UK United Kingdom

China’s growing pains: expect more smog on the horizon

Beijing has been blanketed by another round of heavy smog, this time causing more chaos as businesses reopen and people return after the Lunar New Year Holiday. Over the past eight weeks, the capital has…

The price of China’s rapid economic growth has been toxic air pollution.

Beijing has been blanketed by another round of heavy smog, this time causing more chaos as businesses reopen and people return after the Lunar New Year Holiday. Over the past eight weeks, the capital has endured its worst air pollution in recent memory.

While researchers and analysts generally agree that lowering vehicle emissions in Beijing is the key to fixing Beijing’s air pollution, the fact that Beijing’s smog problem is a regional problem has been neglected in the debates. More importantly, it is not clear whether China is on the right path to stopping it from becoming worse.

Beijing’s smog is not just a one-city problem, but a regional problem. According to researchers at the Chinese Academy of Sciences, fine particles (PM2.5), the major cause for choking smog in Beijing, have increased rapidly in the last decade. The group reported that January’s high PM2.5 came from two major sources: vehicle emission within Beijing and industrial pollution in the surrounding provinces. Unlike other pollutants, PM2.5 are long range and trans-boundary pollutants, which can stay in the air and travel up to a thousand kilometres. Thus, fine particles emitted from power plants, steel plants or industries in neighbouring regions can end up in Beijing’s air. This means that even if Beijing were to lower vehicle emissions through restricting car travel or enforcing specific technology standards, emissions from surrounding provinces are still beyond its control.

The matter is exacerbated as Beijing is surrounded by major heavy-industry provinces such as Hebei, Inner Mongolia, and Shanxi. Hebei is China’s largest steelmaking province and accounts for one quarter of the national steel production. Similarly, Inner Mongolia and Shanxi provinces, directly up wind of Beijing, are China’s biggest coal mining provinces. Since the unveiling of China’s 2008 stimulus program aiming to bolster domestic demand and build transport and housing infrastructures, a vast numbers of smelters, steel plants and mills were built across cities and towns in these three provinces. In 2010, they were responsible for nearly one third of China’s raw coal consumption (as shown in Table 1).

China Energy Statistical Yearbook 2011

While products from these smelters and steel plants continue to feed the rapid growth of housing and automobiles demand in and outside Beijing, the burning of coal to provide electricity for their operation produces a significant portion of the PM2.5 emissions.

For local governments, there is little incentive to control air pollution. These local polluters are often the backbones of local economies. The fiscal decentralisation implemented over the past two decades and the readiness of the central government to reward and punish local officials on the basis of their economic performance have created a pro-business incentive structure for local officials and motivated them to focus more on economic growth. Affected by the global economic downturn in 2008, local governments were even more eager to sustain economic growth and maintain social stability through building a tight relationship with private enterprises.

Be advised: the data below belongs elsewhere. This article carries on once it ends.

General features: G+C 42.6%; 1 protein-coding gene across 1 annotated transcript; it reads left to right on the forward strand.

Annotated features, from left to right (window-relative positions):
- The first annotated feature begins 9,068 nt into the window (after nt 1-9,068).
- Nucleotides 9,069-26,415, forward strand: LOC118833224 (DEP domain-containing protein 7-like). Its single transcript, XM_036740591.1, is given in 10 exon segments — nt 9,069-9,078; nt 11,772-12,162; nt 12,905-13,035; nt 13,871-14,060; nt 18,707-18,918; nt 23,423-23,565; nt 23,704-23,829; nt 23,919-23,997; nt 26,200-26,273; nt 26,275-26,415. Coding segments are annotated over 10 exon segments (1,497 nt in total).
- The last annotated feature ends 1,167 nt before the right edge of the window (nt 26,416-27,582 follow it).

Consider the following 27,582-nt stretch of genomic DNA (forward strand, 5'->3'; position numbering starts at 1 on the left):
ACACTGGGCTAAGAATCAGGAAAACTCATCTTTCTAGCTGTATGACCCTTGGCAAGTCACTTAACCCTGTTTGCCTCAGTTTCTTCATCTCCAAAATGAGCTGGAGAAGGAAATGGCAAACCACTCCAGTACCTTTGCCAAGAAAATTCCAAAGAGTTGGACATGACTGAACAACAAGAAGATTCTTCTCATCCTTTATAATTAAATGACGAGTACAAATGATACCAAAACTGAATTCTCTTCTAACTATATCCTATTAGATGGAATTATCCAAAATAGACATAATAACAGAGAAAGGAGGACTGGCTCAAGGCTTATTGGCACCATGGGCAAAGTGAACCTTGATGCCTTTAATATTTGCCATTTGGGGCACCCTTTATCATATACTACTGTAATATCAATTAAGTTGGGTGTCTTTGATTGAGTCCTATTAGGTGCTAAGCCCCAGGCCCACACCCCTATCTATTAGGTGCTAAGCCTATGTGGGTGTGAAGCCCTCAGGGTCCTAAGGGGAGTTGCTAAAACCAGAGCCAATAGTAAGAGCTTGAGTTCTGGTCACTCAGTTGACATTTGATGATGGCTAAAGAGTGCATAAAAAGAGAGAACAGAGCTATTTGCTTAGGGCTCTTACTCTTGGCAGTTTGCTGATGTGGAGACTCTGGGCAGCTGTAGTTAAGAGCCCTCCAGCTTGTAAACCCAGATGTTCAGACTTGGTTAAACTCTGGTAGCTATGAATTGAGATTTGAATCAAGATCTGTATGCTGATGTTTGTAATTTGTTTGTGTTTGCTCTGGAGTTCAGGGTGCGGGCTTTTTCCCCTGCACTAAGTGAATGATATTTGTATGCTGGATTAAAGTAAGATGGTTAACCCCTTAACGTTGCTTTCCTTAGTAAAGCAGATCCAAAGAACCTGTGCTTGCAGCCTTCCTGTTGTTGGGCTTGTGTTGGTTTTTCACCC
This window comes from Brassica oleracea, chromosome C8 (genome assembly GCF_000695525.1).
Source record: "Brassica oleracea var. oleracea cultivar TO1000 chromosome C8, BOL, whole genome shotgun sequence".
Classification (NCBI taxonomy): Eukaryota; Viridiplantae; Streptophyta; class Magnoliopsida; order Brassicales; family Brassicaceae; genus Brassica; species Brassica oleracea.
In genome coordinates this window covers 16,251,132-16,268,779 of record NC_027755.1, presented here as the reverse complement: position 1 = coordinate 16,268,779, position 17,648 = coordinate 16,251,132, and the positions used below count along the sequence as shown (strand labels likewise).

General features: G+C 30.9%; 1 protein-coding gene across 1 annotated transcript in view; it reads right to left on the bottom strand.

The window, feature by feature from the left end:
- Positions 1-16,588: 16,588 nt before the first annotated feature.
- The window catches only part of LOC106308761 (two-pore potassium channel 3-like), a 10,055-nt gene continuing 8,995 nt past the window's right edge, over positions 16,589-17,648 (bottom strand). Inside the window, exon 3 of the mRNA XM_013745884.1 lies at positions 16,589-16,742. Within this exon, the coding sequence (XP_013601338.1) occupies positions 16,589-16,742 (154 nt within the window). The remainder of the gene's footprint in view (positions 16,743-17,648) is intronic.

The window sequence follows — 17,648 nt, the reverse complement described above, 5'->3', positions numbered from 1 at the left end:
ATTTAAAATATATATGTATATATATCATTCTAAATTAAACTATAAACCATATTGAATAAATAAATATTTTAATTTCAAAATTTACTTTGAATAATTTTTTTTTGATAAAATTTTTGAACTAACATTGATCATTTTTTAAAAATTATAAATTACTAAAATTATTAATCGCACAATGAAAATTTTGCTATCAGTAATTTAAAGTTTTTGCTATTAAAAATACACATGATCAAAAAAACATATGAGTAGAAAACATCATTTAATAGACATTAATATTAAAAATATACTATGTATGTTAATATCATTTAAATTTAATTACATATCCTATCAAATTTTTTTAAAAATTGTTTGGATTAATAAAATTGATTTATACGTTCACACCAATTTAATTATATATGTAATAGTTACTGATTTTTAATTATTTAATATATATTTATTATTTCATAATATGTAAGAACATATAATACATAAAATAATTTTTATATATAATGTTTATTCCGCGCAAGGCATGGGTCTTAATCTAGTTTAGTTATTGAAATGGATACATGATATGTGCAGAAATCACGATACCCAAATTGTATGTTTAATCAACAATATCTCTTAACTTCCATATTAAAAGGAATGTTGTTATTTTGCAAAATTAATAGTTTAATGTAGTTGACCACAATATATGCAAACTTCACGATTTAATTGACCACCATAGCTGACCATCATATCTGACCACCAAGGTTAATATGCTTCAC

This link between local government and private enterprises sometimes dilutes the effect of formal legislation. There have been reports that since the precipitous drop in steel prices in late 2012, rather than penalising polluters, Hebei’s local governments have been subsidising steel mills and coal producers to keep them in operation. Thus, underlying the failure of the regional initiative is a fundamental economic issue: as China restructures from an export-oriented mode to domestically-driven growth to reduce its exposure to the volatility of the world economy, the Chinese government and individuals have to be well-prepared for the subsequent emergence of new forms of pain, like the Beijing smog.

China is not immune from an economic downturn. The economic stimulus package rolled out in 2008 had, to some extent, countered the sharp slowdown of export growth and assured stable economic growth. The economic impact of the GFC in China had been felt less harshly than elsewhere: the Chinese economy has been fairly resilient in comparison to US and some countries in Europe, and the average GDP growth rate for the last five years is 9.26%. China’s job market remains quite steady, while lots of new jobs have been created. But the smog remains a potent side effect of China’s growing pains. As more cars are sold and more properties are built, people should not be surprised that more smog will come, at least for the short term.